What Is a Dementia-Inclusive Environment? - DementiaHub.SG

What Is a Dementia-Inclusive Environment?


Why Is a Dementia-Inclusive Environment Important?

Researchers have predicted that the number of persons living with dementia around the globe is set to almost triple to more than 150 million by 2050.1

While dementia already presents a set of challenges for persons living with dementia and their families, stigma and discrimination worsen the psychological, social, emotional and financial impacts on them, such as social rejection, financial insecurity, internalized shame, and isolation.2 Similarly, with the rising prevalence of dementia in Singapore, where one in 10 people aged 60 and above is diagnosed with dementia, these ramifications are relevant and of growing concern for the nation with an aging population.

Dementia-inclusive environments are pertinent in mitigating the stigma and discrimination against those affected by dementia.2 Such environments enable them to continue living well and be involved meaningfully in the society for as long as possible, to enjoy a good quality of life.

Ensuring the inclusivity of different spaces to persons living with dementia and their families is a society-wide endeavour. Like anyone else, they can participate in many kinds of activities and have access to different spaces when the environment is designed to support their inclusion.

Physical and social environments can be continually designed and altered in dementia-inclusive ways. These environments include both places frequented most by persons living with dementia (e.g., their own homes, centre-based services, long-term care facilities) and the wider environment (e.g., public infrastructure, transport systems, arts and religious spaces, healthcare institutions, public offices).

Defining the Physical & Social Environments for Persons Living With Dementia

There are mainly two types of environments to consider when designing a dementia-inclusive environment for persons living with dementia – the physical environment and the social environment. It is also important to take into account the ways these two types of environments interact with each other.

The World Health Organization (WHO) defines the physical and social environments as such:

Physical Environment

Refers to the immediate physical surroundings and spaces, including built infrastructure and elements, and industrial and occupational structures2

Examples (but not limited to):

• Roads, pathways, etc.
• Outdoor spaces
• Spatial layout
• Safety features
• Visual cues to orientation
• Lighting

Social Environment

Refers to the social relationships and cultural contexts within which a person lives2

Examples (but not limited to):

• Social and economic processes
• Healthcare and community care programmes and services (Please refer to our article on Programmes & Services in the Community to find out more about the efforts to make Singapore’s social environment more dementia-inclusive.)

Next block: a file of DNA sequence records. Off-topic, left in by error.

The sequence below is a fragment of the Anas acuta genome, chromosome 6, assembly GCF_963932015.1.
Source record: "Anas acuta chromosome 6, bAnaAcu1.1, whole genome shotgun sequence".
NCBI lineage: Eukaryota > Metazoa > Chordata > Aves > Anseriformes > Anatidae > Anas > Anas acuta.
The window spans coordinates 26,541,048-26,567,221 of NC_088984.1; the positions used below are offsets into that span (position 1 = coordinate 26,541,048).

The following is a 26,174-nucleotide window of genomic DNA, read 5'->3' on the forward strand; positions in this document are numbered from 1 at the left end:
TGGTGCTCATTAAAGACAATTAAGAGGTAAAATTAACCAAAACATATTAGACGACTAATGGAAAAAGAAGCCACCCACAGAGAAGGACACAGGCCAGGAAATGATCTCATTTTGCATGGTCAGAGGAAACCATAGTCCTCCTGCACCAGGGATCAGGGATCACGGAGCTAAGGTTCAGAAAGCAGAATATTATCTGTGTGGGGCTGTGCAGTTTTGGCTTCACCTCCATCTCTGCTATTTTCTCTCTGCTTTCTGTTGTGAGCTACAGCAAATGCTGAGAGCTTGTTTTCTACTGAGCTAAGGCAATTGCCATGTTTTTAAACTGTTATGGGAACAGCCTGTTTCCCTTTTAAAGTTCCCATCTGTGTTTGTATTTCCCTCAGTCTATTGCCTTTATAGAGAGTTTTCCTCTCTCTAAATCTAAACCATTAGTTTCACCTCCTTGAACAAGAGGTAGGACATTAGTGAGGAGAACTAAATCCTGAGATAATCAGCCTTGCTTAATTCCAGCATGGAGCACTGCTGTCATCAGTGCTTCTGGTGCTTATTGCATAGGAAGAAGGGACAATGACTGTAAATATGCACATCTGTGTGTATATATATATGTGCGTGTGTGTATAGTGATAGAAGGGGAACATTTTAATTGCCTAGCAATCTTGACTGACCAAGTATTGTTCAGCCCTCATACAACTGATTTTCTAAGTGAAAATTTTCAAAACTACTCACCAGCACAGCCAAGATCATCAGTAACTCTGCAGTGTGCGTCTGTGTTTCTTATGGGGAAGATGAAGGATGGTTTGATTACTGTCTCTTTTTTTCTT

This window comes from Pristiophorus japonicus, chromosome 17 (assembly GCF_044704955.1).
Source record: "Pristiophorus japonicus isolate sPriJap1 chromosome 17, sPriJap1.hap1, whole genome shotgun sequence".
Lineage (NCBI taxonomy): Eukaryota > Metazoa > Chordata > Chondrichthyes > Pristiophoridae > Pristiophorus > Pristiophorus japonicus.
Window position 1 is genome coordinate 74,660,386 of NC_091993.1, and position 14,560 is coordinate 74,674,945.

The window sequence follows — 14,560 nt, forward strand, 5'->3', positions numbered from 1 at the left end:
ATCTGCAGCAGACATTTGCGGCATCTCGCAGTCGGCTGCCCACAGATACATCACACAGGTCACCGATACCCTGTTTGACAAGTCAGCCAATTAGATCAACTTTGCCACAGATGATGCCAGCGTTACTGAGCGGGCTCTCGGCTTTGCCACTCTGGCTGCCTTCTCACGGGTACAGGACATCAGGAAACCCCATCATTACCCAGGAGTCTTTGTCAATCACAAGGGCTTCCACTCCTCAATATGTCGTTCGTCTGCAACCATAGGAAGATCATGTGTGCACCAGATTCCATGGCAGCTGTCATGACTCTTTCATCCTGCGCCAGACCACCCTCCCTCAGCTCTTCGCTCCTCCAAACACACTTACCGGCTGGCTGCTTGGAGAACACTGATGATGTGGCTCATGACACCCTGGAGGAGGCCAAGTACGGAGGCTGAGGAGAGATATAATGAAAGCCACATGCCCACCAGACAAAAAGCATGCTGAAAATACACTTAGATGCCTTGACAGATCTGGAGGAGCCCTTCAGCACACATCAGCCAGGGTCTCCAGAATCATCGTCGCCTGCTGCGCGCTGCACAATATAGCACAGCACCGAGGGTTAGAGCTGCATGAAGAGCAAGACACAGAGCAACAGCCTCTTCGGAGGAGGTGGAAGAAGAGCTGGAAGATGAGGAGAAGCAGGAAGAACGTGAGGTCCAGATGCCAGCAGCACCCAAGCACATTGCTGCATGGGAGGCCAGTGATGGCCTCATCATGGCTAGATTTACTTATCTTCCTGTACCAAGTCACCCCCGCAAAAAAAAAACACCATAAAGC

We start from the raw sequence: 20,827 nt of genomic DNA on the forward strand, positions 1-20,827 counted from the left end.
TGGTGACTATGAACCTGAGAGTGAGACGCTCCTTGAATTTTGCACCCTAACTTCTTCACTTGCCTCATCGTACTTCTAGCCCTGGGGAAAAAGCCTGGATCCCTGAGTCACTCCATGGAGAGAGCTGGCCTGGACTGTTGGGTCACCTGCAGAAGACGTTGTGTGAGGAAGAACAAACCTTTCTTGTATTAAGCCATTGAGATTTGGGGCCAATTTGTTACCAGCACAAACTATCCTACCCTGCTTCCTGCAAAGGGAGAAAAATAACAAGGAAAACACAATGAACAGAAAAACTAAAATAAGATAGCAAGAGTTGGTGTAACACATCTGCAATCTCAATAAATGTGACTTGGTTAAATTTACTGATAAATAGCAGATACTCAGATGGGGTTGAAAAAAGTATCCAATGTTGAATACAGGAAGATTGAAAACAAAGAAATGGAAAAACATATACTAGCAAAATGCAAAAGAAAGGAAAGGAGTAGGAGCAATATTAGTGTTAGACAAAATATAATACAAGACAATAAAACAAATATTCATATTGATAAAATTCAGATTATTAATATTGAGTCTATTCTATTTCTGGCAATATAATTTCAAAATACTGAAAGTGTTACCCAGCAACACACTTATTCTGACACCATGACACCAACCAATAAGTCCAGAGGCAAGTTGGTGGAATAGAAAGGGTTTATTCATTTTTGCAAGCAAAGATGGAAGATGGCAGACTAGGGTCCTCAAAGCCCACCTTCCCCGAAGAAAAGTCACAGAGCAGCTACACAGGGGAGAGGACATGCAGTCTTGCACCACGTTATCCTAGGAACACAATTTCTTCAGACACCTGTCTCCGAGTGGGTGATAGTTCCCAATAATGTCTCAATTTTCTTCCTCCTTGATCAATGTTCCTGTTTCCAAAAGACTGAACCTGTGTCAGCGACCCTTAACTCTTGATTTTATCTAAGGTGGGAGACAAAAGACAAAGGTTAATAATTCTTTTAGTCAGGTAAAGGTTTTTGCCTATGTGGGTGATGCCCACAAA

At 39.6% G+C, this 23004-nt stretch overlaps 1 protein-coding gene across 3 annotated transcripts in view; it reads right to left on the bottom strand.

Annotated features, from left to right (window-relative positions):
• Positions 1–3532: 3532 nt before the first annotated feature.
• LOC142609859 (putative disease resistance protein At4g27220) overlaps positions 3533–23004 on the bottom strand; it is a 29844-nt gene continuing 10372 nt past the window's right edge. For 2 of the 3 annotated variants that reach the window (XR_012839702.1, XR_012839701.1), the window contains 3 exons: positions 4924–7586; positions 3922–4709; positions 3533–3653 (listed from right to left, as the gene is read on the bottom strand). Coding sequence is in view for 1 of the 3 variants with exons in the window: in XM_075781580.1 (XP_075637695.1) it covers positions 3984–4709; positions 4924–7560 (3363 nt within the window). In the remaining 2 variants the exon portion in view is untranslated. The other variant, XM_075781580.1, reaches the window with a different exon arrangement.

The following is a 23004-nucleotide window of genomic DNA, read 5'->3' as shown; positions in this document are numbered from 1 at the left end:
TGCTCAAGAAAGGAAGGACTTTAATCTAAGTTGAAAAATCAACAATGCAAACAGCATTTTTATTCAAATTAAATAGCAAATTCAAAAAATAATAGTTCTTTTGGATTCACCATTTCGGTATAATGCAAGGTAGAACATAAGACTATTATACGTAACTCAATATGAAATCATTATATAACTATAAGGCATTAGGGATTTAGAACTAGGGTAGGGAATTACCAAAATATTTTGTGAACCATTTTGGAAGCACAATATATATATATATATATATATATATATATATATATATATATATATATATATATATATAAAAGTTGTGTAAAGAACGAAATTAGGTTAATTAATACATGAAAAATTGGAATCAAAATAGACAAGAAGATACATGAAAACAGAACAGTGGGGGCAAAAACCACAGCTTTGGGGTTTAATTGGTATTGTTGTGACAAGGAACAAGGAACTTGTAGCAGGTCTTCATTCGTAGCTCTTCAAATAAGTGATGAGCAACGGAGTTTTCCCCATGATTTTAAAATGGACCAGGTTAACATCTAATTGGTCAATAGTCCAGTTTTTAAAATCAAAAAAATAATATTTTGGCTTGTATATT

• Cultural practices
• Religious institutions and practices

Benefits of a Well-Designed & Supportive Physical Environment

As dementia causes changes in the brain, it affects one’s perception and experience of their environments, and consequently the way they interact with the environments and vice versa. Physical environments can thus either support persons living with dementia well, or create bigger problems for them.

Designing and building the physical environments to the experience, cognitive and functional abilities, sensory changes, needs and preferences, lifestyle patterns and life history of persons living with dementia can yield positive outcomes for them.

A well-designed supportive physical environment can have several benefits for persons living with dementia, such as:3

• Reduce behavioural changes, e.g., anxiety, agitation, disorientation, social withdrawal, etc.
• Support remaining cognitive and functional abilities (lower level of dependence in activities of daily living)
• Encourage positive behaviours, e.g., increased social contact
• Enable positive and meaningful engagement
• Provide a sense of comfort and continuity of care

Aspects of Physical Environments to Address for a Dementia-Inclusive Design

A physical environment has four types of elements: (1) Fixed, (2) Semi-fixed and (3) Non-fixed features, and (4) Sensory qualities:1,2


Features which are not movable and rarely change

Examples: Building structure, Walls, Floors, Built-in cabinets, etc.


Features/objects which are movable and changeable

Examples: Flooring material, Window and door materials, Pieces of furniture, etc.


Features/objects which are movable and changeable

Examples: Wall decorations, Pictures, Activity materials, etc.

Sensory Qualities

Attributes of an environment that interact with our five senses

Examples: Lighting, Sound, Smell, etc.

The four types of elements are further illustrated below:



  1. Fo, A. (2021, July 27). Dementia cases ‘set to almost triple worldwide to more than 150 million by 2050’. Yahoo! News. https://sg.news.yahoo.com/dementia-cases-set-almost-triple-140000242.html?guccounter=1
  2. World Health Organization. (2021). Towards a dementia inclusive society: WHO toolkit for dementia-friendly initiatives (DFIs). https://www.who.int/publications/i/item/9789240031531
  3. Chaudhury, H., & Cooke, H. (2014). Design matters in dementia care: The role of the physical environment in dementia care settings. In M. Downs & B. Bowers (Eds.), Excellence in dementia care: Research into practice (pp. 144-158). Open University Press.
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